Well, to me, being able to cut and paste a PKGBUILD and type, 'makepkg', rather than having to search all over the place trying to figure out why a program, plus one or more of it's dependencies, won't compile, made ABS much more useful. Although if it can be made better, I'm all for it.

RE: ABS
by bozo on Tue 29th Mar 2005 22:09 UTC

well you won't checkinstall unless you ran configure and make, and even if checkinstall lists all the dependencies in the package (I used it with slackware which does not have dependency checking support), you still have to have them installed (what will be done manually)
hence, you will have to take care of dependencies by yourself, so what's the big deal with putting them in PKGBUILD?
the other thing once you have PKGBUILD, you can reuse it, rarely it will not work with newer versions of packages

Why I love Arch
by Chris on Tue 29th Mar 2005 22:39 UTC

When Xfce 4.2 first came out I decided I wanted to have the compositor (it wasn't built by default). Knowing nothing about ABS but it's existance I read a few pages of the docs; and within 40 minutes I had rebuilt xfwm4 with compositor and was using it. And if I want to switch to their build, I just uninstall it and sync it with the repo server in pacman!
Unbelievably handy for the occasional tweak!

Dependencies are not a problem
by Sphinx on Tue 29th Mar 2005 22:56 UTC

Program interdependency is easy enough to discover, deciding how to manage that knowledge is the problem.

$ readelf -d /usr/bin/gimp | grep '(NEEDED)' | cut -d[ -f2 | cut -d] -f1
libgtk-1.2.so.0
libgdk-1.2.so.0
libgmodule-1.2.so.0
libglib-1.2.so.0
libdl.so.2
libXi.so.6
libXext.so.6
libX11.so.6
libm.so.6
libc.so.6
$

He's right about this
by Ricin on Tue 29th Mar 2005 23:00 UTC

"Most users who like FreeBSD or Slack would probably like Arch Linux"

That's certainly true. I'm a FreeBSD guy and briefly tried Arch a little while ago (gotta peek over the fence now and then ;-), and indeed I felt right at home on the console -- their pacman was really the only tool I needed to "learn" and that was drop dead simple.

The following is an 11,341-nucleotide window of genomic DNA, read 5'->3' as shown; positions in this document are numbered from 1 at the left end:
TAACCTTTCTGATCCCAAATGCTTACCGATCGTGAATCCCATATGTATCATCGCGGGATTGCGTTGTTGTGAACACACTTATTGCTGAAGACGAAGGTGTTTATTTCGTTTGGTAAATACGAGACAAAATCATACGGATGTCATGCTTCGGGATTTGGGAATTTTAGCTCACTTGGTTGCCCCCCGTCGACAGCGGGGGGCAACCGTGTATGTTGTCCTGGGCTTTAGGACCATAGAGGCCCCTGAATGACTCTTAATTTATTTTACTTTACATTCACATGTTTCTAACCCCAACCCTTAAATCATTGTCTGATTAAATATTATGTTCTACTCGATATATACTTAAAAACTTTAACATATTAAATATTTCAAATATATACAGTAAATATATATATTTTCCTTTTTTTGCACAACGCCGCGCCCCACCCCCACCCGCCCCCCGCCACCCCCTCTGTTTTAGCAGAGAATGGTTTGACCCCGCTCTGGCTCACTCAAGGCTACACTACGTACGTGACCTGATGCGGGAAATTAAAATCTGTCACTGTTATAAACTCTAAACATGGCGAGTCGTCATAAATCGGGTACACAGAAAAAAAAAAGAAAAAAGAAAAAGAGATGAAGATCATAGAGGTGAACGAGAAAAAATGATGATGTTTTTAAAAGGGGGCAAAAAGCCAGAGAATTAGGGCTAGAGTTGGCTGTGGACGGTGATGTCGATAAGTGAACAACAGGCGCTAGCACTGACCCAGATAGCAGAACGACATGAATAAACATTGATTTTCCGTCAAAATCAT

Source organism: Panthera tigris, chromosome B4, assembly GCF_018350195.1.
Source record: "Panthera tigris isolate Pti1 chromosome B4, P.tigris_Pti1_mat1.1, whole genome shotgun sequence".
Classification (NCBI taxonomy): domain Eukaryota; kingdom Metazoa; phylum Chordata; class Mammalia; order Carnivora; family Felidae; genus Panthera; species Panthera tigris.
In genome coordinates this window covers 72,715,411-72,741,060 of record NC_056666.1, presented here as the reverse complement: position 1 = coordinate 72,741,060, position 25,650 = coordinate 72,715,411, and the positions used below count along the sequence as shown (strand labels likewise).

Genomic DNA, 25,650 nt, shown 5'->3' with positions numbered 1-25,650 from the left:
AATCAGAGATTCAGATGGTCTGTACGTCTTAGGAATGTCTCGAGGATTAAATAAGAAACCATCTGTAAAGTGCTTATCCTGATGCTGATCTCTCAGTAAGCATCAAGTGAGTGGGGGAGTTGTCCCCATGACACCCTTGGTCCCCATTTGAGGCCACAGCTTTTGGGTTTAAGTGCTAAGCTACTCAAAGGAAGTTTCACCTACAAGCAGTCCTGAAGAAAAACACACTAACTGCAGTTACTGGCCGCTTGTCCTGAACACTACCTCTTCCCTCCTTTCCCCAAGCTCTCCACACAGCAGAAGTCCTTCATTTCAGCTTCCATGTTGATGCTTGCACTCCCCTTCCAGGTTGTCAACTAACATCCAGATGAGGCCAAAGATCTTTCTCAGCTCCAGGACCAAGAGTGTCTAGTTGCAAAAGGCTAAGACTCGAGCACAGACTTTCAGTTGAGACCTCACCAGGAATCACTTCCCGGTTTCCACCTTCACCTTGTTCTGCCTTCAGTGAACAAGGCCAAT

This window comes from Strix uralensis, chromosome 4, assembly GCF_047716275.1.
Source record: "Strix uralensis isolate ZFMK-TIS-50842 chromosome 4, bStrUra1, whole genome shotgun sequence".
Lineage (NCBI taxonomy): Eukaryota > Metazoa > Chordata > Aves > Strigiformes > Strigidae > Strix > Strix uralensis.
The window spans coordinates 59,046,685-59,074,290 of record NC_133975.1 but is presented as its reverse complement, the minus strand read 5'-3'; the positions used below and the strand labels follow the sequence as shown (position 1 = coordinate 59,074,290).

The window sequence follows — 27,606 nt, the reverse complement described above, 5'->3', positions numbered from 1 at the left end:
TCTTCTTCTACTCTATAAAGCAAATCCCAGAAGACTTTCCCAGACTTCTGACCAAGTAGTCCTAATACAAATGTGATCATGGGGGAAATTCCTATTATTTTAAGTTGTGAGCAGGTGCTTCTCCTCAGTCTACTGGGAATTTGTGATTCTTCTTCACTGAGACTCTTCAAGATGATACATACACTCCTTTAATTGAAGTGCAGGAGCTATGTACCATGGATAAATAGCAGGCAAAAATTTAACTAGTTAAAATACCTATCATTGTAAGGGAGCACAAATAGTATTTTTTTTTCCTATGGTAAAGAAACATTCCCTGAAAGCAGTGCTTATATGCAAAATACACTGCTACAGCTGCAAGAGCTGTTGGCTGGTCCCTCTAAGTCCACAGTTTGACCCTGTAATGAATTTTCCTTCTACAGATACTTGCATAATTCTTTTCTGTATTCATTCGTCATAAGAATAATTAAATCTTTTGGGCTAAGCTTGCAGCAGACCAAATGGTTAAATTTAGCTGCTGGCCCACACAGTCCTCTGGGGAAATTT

I'd say this is a very nice linux distro for those who sorta know their *NIX and want to have a full featured DE set up quick and easy though still customized to a large extent.

I must say that when I read that the hardest things are packages that don't compile (with or without the default toolchain being used), being used to FreeBSD ports I tend to shrug (as in: that's normal). But that's ok. The concept of a distro is different anyway.

Very interesting reading!

RE: Dependencies are not a problem
by Jon on Tue 29th Mar 2005 23:01 UTC

>$ readelf -d /usr/bin/gimp | grep '(NEEDED)' | cut -d[ -f2 | cut -d] -f1

How incredibly easy to figure this out. How user-friendly. NOT.

not to mention...
by AdamW on Tue 29th Mar 2005 23:11 UTC

...that this kind of automatic-figure-out-the-dependencies stuff is rather unreliable and doesn't lend itself well to the long-term. Which is why the more well-established distributions still do lots of manual dependency checking and tweaks.

RE: Dependencies are not a problem
by Jason Chu on Tue 29th Mar 2005 23:29 UTC

How incredibly easy to figure this out. How user-friendly. NOT

Would it be easier if you had a command like 'namcap <pkg file>'? Oh wait, you do!

namcap
by Damir Perisa on Tue 29th Mar 2005 23:39 UTC

> >$ readelf -d /usr/bin/gimp | grep '(NEEDED)' | cut -d[ -f2 | cut -d] -f1

> How incredibly easy to figure this out. How user-friendly. NOT.

there is ldd to check binaries --- very easy to use:

<tt>ldd /usr/bin/gimp</tt>

and to find out, what package owns a file this binary depends on you ask pacman:

<tt>[damir@Asteraceae ~]$ pacman -Qo /lib/tls/libc.so.6<br/>
/lib/tls/libc.so.6 is owned by glibc 2.3.4-2 </tt>

... and namcap to check packages on dependencies --- also very easy to use against PKGBUILD's or pkg.tar.gz

... but the important thing is: for the packages in the repositories in most cases you don't need ABS and manipulation and don't need to care about dependences in detail! simply <tt>pacman -S whatever</tt> and start using it.

quality
by seshu yamajala on Wed 30th Mar 2005 00:17 UTC